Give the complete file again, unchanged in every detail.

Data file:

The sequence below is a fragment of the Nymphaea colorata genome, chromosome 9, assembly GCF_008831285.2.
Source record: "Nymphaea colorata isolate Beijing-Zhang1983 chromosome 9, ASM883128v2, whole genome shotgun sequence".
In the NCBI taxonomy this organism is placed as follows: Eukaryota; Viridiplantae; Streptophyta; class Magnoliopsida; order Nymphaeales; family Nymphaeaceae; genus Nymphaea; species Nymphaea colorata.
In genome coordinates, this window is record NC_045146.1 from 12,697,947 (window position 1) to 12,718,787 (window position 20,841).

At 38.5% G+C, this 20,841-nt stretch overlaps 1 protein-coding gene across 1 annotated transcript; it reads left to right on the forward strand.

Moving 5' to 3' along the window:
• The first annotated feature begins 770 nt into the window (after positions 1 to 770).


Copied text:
The sequence below is a fragment of the Nymphaea colorata genome, chromosome 9, assembly GCF_008831285.2.
Source record: "Nymphaea colorata isolate Beijing-Zhang1983 chromosome 9, ASM883128v2, whole genome shotgun sequence".
In the NCBI taxonomy this organism is placed as follows: Eukaryota; Viridiplantae; Streptophyta; class Magnoliopsida; order Nymphaeales; family Nymphaeaceae; genus Nymphaea; species Nymphaea colorata.
In genome coordinates, this window is record NC_045146.1 from 12,697,947 (window position 1) to 12,718,787 (window position 20,841).

At 38.5% G+C, this 20,841-nt stretch overlaps 1 protein-coding gene across 1 annotated transcript; it reads left to right on the forward strand.

Moving 5' to 3' along the window:
• The first annotated feature begins 770 nt into the window (after positions 1 to 770).